Accounting for Post-Retirement Benefit Expenses

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  • 0:04 Post-Retirement…
  • 0:56 Post-Retirement…
  • 1:55 Defined Benefit…
  • 4:41 Accounting
  • 6:01 Lesson Summary
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Lesson Transcript
Instructor: Shelumiel Ryan Abapo

Shelu is a Certified Public Accountant, SAP Business One Consultant, University Professor handling Taxation, Financial Accounting, Cost Accounting and Basic Accounting

In this lesson, you will learn the two types of post-employment benefit plans that employers might set up for their workers. You'll also see the accounting treatment of the two types of retirement plans and the different components of the post-retirement benefit expense to be recognized.

Post-Retirement Benefits Overview

Imagine owning a business and employing several workers. Once hired, you would be accountable to pay these workers for their services.

All forms of consideration given to employees for their services are employee benefits. They include post-employment benefits, short-term and long-term benefits, as well as termination benefits. Post-employment benefits are also known as post-retirement benefits. They refer to the compensation received by your workers at the end of their employment, except if due to termination.

Post-retirement employment benefits might include pensions and lump sum payments upon employees' retirement. They might also cover post-employment life insurance and post-retirement medical care.

Post-Retirement Benefit Expense

Formal or informal, giving post-retirement benefits to your workers costs you money. Post-retirement benefit expense refers to the cost of pension recognizable for the period. There are several components in computing for post-retirement benefit expense, but they depend on the type of plan established by your company. These plans can either be a defined contribution plan or a defined benefit plan.

A defined contribution plan calls for fixed contributions. You and your employees contribute into a separate fund. Your contribution to the retirement fund will be the post-retirement benefit expense.

A defined benefit plan aims to provide agreed benefits to your employees. It guarantees that your workers will receive a specific amount of benefits. They depend on the salary upon retirement and the corresponding years in service. As such, the defined benefit expense is comprised of several components.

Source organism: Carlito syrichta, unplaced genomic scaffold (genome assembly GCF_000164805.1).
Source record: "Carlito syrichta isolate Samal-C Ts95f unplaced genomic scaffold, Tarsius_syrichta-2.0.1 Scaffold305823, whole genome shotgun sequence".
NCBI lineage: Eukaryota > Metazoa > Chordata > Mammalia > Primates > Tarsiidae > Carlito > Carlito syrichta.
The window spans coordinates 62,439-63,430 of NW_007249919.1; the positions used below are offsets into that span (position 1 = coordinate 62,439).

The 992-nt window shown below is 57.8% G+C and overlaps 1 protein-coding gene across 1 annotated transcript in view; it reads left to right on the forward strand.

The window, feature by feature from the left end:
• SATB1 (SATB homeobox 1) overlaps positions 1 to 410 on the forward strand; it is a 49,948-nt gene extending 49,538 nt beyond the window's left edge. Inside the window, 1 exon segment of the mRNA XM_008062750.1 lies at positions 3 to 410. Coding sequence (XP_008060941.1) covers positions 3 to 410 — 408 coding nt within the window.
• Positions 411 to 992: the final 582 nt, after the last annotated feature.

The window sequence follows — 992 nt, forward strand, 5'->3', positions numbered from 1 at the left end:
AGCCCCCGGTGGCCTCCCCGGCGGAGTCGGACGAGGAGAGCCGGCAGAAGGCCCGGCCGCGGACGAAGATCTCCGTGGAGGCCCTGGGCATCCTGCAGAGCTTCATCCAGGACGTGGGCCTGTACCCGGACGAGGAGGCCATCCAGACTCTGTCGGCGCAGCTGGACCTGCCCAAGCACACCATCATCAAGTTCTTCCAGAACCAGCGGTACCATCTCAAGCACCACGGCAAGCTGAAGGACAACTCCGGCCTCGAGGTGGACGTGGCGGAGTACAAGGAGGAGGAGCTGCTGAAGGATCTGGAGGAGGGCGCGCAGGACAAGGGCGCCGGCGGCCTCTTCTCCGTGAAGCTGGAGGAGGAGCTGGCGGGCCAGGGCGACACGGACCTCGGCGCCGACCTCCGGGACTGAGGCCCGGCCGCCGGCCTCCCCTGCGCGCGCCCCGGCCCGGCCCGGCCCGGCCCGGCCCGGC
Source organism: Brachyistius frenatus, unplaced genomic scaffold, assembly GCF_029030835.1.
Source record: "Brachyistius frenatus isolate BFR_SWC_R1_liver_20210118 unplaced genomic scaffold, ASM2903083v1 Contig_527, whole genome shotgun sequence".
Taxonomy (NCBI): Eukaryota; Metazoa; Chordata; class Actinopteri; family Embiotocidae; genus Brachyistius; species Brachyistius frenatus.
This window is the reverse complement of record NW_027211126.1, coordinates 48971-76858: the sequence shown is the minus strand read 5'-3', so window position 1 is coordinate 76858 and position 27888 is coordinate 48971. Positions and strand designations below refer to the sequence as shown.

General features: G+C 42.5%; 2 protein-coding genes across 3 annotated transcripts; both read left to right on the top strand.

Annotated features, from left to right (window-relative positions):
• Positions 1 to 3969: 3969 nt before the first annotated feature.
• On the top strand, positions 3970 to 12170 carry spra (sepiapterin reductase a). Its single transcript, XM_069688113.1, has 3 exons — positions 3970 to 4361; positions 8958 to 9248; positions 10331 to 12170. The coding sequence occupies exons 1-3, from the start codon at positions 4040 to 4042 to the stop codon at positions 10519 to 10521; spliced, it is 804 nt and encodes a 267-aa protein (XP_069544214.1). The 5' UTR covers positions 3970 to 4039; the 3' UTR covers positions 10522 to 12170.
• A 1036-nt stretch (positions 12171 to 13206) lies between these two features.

Defined Benefit Expense Components

Some components of defined benefit expense include the following:

Service cost is the amount you need to set aside for the current period. This amount will match the retirement benefits that have accrued to your employees. Service costs are determined by computing the present value of the retirement benefits earned by your employees. Factors that you have to consider are the number of workers and any planned increases in compensation.

Interest cost is the net interest arising from your employee's retirement plan. It refers to the difference between the interest on your benefit obligation and the interest income on the plan assets.

Plan assets are those held by a long-term fund that are available to pay only employee benefits. In fact, plan assets are not available to your creditors even in bankruptcy. The return on plan assets refers to interest, dividend, and other income derived from them. It also includes any realized and unrealized gains and losses on your plan assets.

Amortization of prior service cost refers to the gradual recognition of pension expense to be incurred in the future as a result of changes made to the defined benefit plan formula. To illustrate, say your company has amended the employees' pension plan. The policy change has increased your company's projected benefit obligation by $100,000. Based on your company's data, the average time until retirement for this group of employees is 10 years. Accounting standards require your company to amortize the pension cost of $100,000 over 10 years. This thereby increases your pension expense by $100,000 or $10,000 per year for the next 10 years.

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